Anger mounting against Rudd in the wild west
Prime Minister Kevin Rudd gave no quarter, nor was any apparently sought, when he strode before the Perth Press Club on Wednesday to defend his resource super-profits tax.
Many in the Perth media felt the PM’s address provided the perfect backdrop from which Mr Rudd could make a form of policy detour, to deftly change tack, and to somehow head off a simmering confrontation with the nation’s powerful mining lobby - a swordfight that is showing every sign of looming into an electoral bloodbath in the state.
A Westpoll conducted for The West Australian a fortnight ago suggests the Federal Government is on a hiding to nothing in WA, with the prospect of it holding just two seats at the next election, Perth and Fremantle, from a possible 15. Labor holds only four in the state.
The political pressure is rising, evidence of which came in Wednesday’s ABC Television 7pm bulletin when a live cross with reporter Alisha O’Flaherty, who was covering the Rudd visit, was abruptly dropped when the reporter inadvertently dropped the F word live to air.
For much of the state’s media this week, the mining tax is the only issue in town, and the subject Mr Rudd took an agonising 15 minutes to get into in his speech on Wednesday.
WA Labor hopefuls looking for political circuit breaker would have walked away deeply disappointed.
The prime minister was at his combative best during his address; resolute in his defence of the mining tax, and giving no sign of compromise, or any risk of him caving in toward industry demands to “axe the tax”.
Sure, Mr Rudd made it clear that talks were ongoing, and that individual company concerns were being examined. He also hinted there was scope for movement on the “transitional arrangements”.
As for the thrust of the tax, Mr Rudd made it clear he was not budging, no matter how loud industry banged the drum.
More than once in his address, Mr Rudd returned to the speechwriter’s spin; he was in Perth to listen, to consult, and to consider, but all the same, he believed the tax was “about right”.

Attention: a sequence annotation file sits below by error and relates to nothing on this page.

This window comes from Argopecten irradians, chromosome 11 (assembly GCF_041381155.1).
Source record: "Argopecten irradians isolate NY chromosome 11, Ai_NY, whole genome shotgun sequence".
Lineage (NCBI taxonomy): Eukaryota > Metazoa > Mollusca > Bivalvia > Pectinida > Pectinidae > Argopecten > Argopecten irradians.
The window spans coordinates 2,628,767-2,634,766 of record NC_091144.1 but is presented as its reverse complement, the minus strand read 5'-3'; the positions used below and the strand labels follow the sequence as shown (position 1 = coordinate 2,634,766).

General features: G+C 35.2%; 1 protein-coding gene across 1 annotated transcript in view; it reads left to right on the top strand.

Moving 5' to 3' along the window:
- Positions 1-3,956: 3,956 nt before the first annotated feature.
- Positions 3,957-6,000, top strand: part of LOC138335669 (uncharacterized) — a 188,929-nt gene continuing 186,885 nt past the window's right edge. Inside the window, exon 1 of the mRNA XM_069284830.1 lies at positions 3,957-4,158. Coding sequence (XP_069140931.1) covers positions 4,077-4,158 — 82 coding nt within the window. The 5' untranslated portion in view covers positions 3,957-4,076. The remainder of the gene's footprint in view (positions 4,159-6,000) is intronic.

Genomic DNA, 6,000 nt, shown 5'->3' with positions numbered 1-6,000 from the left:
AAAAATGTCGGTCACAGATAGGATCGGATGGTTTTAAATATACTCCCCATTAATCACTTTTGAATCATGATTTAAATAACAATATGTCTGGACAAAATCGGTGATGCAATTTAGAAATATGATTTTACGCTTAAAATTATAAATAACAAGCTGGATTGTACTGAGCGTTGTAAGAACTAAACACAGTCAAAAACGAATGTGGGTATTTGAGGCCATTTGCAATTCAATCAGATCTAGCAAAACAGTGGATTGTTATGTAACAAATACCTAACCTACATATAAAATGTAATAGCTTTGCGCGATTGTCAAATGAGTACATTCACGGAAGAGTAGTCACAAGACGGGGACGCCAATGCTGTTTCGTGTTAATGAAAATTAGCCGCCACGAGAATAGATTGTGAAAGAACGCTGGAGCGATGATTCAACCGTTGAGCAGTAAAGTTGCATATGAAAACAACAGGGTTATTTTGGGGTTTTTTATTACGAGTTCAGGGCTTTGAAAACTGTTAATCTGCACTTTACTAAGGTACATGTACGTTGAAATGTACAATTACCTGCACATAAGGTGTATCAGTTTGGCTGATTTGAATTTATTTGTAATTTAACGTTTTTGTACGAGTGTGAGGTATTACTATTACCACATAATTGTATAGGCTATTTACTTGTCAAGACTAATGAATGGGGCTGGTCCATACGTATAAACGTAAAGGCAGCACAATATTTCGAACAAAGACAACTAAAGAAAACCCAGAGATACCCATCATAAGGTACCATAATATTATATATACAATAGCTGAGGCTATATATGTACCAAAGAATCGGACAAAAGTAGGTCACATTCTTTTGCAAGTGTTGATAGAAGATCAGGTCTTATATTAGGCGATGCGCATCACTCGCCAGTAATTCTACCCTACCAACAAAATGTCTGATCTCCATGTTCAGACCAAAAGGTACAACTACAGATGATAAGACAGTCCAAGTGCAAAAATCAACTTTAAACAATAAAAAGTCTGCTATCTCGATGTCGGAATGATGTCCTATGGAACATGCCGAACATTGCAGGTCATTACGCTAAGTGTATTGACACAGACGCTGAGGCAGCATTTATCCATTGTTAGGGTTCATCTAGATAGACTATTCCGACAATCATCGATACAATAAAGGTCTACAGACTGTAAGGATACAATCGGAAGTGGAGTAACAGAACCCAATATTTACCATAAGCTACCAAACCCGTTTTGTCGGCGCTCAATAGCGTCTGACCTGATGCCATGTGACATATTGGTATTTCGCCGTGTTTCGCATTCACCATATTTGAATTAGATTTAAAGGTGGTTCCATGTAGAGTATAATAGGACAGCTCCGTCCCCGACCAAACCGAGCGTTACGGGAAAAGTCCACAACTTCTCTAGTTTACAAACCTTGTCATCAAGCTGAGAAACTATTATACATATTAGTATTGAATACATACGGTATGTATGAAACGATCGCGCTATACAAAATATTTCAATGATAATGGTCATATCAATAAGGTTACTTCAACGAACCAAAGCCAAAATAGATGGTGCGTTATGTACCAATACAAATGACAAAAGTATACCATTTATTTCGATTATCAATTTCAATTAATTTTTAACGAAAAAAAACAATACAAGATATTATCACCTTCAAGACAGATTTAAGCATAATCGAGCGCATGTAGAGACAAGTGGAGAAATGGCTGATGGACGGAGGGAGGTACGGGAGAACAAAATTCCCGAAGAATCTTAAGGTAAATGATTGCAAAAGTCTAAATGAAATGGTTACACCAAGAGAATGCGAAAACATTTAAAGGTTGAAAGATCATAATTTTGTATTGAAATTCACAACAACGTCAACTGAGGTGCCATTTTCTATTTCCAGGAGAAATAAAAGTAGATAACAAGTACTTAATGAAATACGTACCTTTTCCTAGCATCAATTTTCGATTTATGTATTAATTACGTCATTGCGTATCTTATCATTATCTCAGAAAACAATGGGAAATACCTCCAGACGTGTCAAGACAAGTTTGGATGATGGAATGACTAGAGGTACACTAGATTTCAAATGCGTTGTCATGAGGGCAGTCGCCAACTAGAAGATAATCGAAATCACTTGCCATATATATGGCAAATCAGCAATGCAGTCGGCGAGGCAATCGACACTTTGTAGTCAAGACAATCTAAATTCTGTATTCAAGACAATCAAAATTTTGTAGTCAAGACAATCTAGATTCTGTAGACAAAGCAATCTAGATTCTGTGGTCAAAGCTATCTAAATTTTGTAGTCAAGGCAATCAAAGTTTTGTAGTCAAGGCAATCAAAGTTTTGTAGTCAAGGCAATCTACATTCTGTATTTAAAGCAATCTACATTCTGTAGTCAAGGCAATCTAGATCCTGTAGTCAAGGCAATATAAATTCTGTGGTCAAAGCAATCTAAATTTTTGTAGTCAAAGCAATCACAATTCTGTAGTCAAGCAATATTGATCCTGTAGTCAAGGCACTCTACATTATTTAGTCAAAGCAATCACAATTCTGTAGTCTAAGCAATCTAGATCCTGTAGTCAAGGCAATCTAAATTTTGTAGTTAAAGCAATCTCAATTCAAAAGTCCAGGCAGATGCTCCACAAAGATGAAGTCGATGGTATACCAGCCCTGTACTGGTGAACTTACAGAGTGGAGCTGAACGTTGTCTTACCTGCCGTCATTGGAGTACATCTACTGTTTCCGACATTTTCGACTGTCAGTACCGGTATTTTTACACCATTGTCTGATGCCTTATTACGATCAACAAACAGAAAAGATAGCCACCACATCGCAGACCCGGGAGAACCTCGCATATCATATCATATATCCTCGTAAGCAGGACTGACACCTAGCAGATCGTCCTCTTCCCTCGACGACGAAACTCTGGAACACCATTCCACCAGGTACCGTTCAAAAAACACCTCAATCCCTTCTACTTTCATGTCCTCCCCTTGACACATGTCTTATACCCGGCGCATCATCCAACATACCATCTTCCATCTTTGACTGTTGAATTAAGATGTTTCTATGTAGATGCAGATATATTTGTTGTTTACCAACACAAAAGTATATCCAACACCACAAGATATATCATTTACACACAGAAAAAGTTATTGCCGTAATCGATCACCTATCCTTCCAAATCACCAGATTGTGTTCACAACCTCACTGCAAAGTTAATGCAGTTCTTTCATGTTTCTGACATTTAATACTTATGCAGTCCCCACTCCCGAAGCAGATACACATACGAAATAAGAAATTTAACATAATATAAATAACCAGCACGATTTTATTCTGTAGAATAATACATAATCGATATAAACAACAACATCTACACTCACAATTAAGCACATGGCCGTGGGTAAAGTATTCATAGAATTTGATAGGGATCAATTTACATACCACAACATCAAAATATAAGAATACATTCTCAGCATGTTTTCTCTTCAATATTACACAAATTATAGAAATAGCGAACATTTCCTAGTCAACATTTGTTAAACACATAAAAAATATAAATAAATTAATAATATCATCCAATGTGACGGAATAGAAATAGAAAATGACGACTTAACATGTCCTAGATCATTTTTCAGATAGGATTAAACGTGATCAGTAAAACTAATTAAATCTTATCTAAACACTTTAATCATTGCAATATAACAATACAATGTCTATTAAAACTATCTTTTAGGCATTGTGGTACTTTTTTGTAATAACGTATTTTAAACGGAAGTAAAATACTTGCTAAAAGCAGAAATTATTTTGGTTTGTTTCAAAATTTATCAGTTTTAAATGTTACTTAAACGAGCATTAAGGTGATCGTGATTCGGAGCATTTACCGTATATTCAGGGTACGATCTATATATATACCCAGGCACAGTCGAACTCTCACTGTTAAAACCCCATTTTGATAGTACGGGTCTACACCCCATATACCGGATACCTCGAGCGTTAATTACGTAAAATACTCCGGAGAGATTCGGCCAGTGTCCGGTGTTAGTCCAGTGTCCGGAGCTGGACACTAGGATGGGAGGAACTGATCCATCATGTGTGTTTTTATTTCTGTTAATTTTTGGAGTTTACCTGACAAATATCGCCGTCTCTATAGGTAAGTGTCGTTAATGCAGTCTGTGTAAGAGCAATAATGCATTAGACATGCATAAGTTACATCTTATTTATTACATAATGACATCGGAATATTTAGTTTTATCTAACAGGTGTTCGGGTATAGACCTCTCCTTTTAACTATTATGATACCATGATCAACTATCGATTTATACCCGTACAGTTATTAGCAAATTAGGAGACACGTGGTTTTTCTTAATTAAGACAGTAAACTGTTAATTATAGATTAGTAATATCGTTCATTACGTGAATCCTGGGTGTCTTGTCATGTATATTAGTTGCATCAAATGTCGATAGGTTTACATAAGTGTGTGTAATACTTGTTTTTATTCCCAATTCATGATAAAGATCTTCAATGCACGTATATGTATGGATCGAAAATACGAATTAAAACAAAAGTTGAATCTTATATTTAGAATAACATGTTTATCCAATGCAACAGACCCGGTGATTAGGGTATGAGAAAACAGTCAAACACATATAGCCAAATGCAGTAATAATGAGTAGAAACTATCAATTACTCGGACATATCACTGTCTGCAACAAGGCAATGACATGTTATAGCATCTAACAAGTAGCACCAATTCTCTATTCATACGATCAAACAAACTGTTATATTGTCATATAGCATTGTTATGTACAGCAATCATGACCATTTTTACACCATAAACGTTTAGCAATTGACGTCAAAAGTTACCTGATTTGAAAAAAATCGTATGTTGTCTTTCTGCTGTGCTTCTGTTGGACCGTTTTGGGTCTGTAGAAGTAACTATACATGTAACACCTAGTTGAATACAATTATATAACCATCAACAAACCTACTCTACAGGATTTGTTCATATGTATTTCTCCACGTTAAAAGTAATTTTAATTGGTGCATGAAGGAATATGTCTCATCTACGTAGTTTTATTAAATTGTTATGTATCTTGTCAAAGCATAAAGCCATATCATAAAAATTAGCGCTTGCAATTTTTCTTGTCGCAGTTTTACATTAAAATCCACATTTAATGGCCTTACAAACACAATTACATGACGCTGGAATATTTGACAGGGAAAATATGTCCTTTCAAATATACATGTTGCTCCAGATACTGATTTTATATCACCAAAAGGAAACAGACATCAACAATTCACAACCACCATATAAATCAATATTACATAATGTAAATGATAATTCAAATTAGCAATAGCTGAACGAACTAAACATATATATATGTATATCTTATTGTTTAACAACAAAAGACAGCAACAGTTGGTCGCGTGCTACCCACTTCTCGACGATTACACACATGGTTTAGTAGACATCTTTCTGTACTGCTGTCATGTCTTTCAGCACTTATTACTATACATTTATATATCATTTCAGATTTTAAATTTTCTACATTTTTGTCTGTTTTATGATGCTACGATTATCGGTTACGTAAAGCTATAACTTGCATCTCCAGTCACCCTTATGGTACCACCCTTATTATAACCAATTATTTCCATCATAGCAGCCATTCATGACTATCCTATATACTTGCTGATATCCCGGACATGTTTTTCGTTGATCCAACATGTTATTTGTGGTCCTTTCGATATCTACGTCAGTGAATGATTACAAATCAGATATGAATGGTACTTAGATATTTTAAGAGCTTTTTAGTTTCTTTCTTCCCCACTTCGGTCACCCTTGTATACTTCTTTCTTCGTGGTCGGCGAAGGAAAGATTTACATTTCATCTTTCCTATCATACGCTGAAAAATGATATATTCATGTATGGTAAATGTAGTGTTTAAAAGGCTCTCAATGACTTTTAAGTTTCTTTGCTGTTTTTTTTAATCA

Where that leaves Mr Rudd politically seems understood by everyone except the man himself.
A photo of Australia’s fourth richest man, mining magnate Andrew Forrest, in warm embrace with Deputy Opposition Leader, on the front page of today’s The West Australian, only added fuel to the perception that Mr Rudd has miscalculated the public mood towards taxing the mining industry, and risks eroding what little support that party has in the state.
The prime minister needs a political fix to overcome the simple fact that the imposition of the 40 per cent resource rent tax is tied to restoring a Rudd Government budget surplus within three years, and three years ahead of the original plan.
There is also near-universal political support for another of Mr Rudd’s big promises, the increase in the superannuation guarantee from 9 per cent to 12 per cent for all Australian workers, which is also bankrolled by the new tax.
Make changes to the new tax, and the promise of a surplus evaporates, along with the hopes of ordinary wage earners looking to boost their superannuation pay-out.
Neither is a particularly good look for Mr Rudd’s working families.
The PM may well believe that the resource super-profits tax represents good policy for the country, but he has mismanaged the politics of the debate, just months out from a likely Federal election.
Former Prime Minister John Howard was put to sword in 2007 for ignoring the polls, and for simply trusting that voters could be swayed by his personal performance in the election campaign of 2007.
The supporters of Kevin 07 would be hoping that as far as jousting is concerned, Mr Rudd ought to be able to give more than he gets.
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